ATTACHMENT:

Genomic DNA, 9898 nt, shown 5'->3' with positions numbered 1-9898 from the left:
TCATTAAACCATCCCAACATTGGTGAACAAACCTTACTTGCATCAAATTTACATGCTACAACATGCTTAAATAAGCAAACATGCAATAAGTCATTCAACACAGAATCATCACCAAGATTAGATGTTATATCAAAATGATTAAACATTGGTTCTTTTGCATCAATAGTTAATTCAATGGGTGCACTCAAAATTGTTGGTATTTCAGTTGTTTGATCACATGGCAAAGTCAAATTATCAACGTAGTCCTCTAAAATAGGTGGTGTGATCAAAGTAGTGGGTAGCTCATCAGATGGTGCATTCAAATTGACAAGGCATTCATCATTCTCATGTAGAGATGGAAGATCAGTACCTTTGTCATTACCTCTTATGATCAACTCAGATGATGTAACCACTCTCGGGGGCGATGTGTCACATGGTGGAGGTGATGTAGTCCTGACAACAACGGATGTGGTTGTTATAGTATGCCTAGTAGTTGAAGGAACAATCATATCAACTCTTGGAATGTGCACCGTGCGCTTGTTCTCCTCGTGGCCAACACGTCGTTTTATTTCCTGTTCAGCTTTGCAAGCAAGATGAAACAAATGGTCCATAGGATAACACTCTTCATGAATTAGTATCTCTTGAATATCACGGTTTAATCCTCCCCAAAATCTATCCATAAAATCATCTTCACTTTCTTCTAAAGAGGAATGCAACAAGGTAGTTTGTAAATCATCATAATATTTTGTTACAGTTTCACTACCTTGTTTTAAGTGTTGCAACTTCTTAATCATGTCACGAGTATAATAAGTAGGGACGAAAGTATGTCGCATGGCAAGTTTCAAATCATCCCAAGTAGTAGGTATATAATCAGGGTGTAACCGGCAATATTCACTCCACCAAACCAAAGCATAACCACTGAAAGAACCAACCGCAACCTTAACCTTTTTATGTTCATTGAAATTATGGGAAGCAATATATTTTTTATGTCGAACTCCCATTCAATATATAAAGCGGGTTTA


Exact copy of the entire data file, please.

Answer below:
Genomic DNA, 9898 nt, shown 5'->3' with positions numbered 1-9898 from the left:
TCATTAAACCATCCCAACATTGGTGAACAAACCTTACTTGCATCAAATTTACATGCTACAACATGCTTAAATAAGCAAACATGCAATAAGTCATTCAACACAGAATCATCACCAAGATTAGATGTTATATCAAAATGATTAAACATTGGTTCTTTTGCATCAATAGTTAATTCAATGGGTGCACTCAAAATTGTTGGTATTTCAGTTGTTTGATCACATGGCAAAGTCAAATTATCAACGTAGTCCTCTAAAATAGGTGGTGTGATCAAAGTAGTGGGTAGCTCATCAGATGGTGCATTCAAATTGACAAGGCATTCATCATTCTCATGTAGAGATGGAAGATCAGTACCTTTGTCATTACCTCTTATGATCAACTCAGATGATGTAACCACTCTCGGGGGCGATGTGTCACATGGTGGAGGTGATGTAGTCCTGACAACAACGGATGTGGTTGTTATAGTATGCCTAGTAGTTGAAGGAACAATCATATCAACTCTTGGAATGTGCACCGTGCGCTTGTTCTCCTCGTGGCCAACACGTCGTTTTATTTCCTGTTCAGCTTTGCAAGCAAGATGAAACAAATGGTCCATAGGATAACACTCTTCATGAATTAGTATCTCTTGAATATCACGGTTTAATCCTCCCCAAAATCTATCCATAAAATCATCTTCACTTTCTTCTAAAGAGGAATGCAACAAGGTAGTTTGTAAATCATCATAATATTTTGTTACAGTTTCACTACCTTGTTTTAAGTGTTGCAACTTCTTAATCATGTCACGAGTATAATAAGTAGGGACGAAAGTATGTCGCATGGCAAGTTTCAAATCATCCCAAGTAGTAGGTATATAATCAGGGTGTAACCGGCAATATTCACTCCACCAAACCAAAGCATAACCACTGAAAGAACCAACCGCAACCTTAACCTTTTTATGTTCATTGAAATTATGGGAAGCAATATATTTTTTATGTCGAACTCCCATTCAATATATAAAGCGGGTTTA